That determination may also partly be fueled by Abe’s desire to save his economic legacy, known as “Abenomics.” Designed to pull Japan out of decades of deflation, a rebounding stock market was a hallmark of Abe’s second term until the pandemic came along.

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At the same time, Abe’s health concerns are an ironic reminder of another long-standing stigma that his government has tried to erase – karoshi, or death by overwork.

In 2016, a government study found that one in five Japanese workers were at risk of working themselves to death.

Abe touted the necessity of “workstyle reforms” as the way forward to Japan’s rebirth, including bringing more women into the workforce.

Although there are some signs of change, Japan has been notorious for a punishing work culture that demands long hours of face time from its employees.

Many companies were slow to shift to work-from-home during the early days of the pandemic. The change only took hold in earnest after the government declared a national emergency in April. Once it was lifted in late May, commuter trains quickly started to fill even as health experts called for greater social distancing as new infections started to rise in mid-July.

“In Europe, for example, a long summer holiday is something to be proud of,” said Mari Imada, a retired florist who worked in Paris for two decades. “In Japan, saying you are always busy-busy is viewed as a sign of success, although people in their 20s are not as religious as their parents were.”

Abe seems to epitomize that belief. Beginning in January, he worked for nearly 150 days straight as the government attempted desperately to contain the pandemic and salvage the Tokyo 2020 Olympics, which have been postponed to next year.

Beyond coronavirus, major flooding on the southern island of Kyushu, a historic collapse in GDP in the second quarter and a deadly heatwave have embattled the administration this year.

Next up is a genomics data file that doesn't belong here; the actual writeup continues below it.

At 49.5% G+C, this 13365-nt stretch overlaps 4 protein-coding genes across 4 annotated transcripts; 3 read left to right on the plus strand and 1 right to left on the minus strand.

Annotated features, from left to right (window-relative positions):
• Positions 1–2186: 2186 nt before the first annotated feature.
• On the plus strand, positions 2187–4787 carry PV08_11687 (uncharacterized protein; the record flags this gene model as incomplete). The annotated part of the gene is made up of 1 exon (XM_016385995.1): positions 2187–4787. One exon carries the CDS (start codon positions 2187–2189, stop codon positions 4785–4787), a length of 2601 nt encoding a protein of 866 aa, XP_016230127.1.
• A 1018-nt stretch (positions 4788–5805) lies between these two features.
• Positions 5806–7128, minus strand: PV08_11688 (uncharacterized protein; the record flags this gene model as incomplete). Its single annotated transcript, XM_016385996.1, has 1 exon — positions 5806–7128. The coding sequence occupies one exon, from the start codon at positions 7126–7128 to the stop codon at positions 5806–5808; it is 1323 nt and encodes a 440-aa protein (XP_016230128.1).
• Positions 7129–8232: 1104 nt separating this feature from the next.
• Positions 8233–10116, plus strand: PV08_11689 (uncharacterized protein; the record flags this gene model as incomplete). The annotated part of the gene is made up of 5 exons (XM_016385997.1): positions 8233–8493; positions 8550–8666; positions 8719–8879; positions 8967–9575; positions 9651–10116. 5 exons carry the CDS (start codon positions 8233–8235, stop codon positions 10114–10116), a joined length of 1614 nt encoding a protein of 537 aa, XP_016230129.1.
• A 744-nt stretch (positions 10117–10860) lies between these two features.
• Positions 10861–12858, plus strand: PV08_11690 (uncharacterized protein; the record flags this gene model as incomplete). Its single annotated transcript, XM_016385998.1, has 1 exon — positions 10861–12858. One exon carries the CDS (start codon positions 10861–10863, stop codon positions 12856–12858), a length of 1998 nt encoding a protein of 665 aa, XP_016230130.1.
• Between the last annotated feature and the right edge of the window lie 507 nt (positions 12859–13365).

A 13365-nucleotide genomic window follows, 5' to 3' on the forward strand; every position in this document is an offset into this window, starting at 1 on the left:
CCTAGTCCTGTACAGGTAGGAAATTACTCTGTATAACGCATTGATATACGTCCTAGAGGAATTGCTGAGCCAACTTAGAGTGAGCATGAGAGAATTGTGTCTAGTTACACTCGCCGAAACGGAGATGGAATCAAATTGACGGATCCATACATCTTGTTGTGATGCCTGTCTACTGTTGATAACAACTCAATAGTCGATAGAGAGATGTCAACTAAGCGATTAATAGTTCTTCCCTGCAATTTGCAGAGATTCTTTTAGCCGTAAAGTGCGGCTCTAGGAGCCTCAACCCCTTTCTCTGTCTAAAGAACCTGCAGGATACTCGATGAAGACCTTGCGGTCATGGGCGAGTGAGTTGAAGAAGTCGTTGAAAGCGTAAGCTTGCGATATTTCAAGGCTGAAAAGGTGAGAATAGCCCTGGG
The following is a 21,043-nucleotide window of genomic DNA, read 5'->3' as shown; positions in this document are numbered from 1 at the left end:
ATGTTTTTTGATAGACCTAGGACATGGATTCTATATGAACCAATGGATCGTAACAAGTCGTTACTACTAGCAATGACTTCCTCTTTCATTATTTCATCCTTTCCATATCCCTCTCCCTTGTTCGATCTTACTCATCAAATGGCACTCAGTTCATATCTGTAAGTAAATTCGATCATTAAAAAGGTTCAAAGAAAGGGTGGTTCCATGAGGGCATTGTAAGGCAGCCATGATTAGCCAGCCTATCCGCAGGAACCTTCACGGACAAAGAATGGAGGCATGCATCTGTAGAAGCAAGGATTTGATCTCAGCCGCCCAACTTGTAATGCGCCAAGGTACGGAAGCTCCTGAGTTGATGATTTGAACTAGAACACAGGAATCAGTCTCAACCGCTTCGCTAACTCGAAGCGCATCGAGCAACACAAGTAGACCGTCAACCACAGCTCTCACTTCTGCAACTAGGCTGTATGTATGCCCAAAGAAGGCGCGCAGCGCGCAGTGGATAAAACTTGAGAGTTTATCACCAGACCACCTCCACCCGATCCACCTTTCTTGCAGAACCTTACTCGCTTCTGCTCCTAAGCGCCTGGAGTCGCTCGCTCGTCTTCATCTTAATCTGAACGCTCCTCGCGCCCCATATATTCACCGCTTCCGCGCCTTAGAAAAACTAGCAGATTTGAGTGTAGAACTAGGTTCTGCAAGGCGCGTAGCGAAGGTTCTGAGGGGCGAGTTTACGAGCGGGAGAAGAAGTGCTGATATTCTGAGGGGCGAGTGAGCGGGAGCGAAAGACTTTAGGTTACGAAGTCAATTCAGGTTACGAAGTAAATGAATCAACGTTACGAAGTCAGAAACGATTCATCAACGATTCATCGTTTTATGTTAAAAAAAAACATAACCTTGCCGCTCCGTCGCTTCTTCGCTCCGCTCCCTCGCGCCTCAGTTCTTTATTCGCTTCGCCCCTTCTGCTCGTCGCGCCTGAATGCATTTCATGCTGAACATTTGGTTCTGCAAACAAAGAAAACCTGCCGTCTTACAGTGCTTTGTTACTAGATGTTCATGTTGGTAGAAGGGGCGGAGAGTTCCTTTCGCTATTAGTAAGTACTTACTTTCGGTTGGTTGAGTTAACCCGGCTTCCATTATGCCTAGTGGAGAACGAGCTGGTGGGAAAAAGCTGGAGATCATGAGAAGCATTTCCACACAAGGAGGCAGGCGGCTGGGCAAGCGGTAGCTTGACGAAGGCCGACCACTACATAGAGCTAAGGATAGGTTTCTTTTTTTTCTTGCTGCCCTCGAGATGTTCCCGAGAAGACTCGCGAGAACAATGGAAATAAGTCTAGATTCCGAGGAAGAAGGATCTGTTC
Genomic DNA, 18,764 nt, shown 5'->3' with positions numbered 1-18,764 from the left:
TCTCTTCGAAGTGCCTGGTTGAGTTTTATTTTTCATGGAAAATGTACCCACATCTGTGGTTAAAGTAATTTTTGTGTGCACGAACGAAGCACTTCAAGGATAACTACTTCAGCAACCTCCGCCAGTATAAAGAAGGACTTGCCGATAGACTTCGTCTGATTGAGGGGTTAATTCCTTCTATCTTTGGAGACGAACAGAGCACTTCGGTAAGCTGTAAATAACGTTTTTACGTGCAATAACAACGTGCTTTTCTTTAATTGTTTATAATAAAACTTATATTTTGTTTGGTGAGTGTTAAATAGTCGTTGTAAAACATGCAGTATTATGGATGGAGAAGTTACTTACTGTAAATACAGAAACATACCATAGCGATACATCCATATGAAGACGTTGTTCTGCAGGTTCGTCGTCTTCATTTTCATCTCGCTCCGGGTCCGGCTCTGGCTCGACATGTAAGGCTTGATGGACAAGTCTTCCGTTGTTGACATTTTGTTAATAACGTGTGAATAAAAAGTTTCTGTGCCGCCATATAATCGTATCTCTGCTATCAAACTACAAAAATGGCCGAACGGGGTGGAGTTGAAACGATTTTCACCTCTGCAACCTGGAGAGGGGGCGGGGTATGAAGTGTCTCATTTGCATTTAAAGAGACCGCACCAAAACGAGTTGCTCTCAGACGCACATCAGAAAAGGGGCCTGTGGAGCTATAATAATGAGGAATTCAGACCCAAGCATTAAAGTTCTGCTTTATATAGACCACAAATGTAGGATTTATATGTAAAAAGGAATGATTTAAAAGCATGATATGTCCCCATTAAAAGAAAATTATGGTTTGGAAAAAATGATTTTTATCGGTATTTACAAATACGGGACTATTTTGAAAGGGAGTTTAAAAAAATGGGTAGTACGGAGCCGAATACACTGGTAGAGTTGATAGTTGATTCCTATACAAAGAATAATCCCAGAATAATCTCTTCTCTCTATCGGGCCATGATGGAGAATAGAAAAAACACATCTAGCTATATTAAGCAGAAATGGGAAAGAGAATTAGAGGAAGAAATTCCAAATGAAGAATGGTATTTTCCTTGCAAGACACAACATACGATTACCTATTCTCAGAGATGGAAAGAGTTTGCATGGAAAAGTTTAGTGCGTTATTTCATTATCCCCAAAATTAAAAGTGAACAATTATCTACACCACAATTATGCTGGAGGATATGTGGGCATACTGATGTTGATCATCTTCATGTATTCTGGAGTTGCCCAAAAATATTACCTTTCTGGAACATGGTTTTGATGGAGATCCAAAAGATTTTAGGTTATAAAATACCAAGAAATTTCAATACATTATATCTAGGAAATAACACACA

Abe’s handling of these crises has invited considerable criticism, and some critics, including within his ruling party, have spoken of a potential end to his nearly decade-long dominance of Japanese politics.

A fragmented opposition has maneuvered to pave the way for a new political party, which is likely to emerge in September.

And while Abe’s departure from frontline politics would be a significant transition, it would not necessarily trigger a threat to the Liberal Democratic Party’s long grip on power.

Japan is not a presidential system, instead the country’s leader is chosen by the National Diet, the parliament, where the Liberal Democratic Party holds an easy majority. Were Abe to step down, the party could quickly designate a new leader who would almost certainly be confirmed as prime minister.

In the short term, a leadership change could add much-needed credibility to any new steps the government may take to counter the pandemic, including further steps to save businsses and jobs. A widely-mocked “Go To Travel” campaign the government launched last month to spur domestic tourism, just as new infections were starting to rise, has been viewed as symbolic of the administration’s inability to connect with the needs of the average Japanese citizen.

Whether Abe perseveres or paves the way for his successor, one of the biggest looming tasks in the medium term is the timing of a general election, which must be held before October next year, not to mention a decision on whether Japan can really move forward with hosting the Olympics next year.

CNN’s James Griffiths and Emiko Jozuka contributed reporting.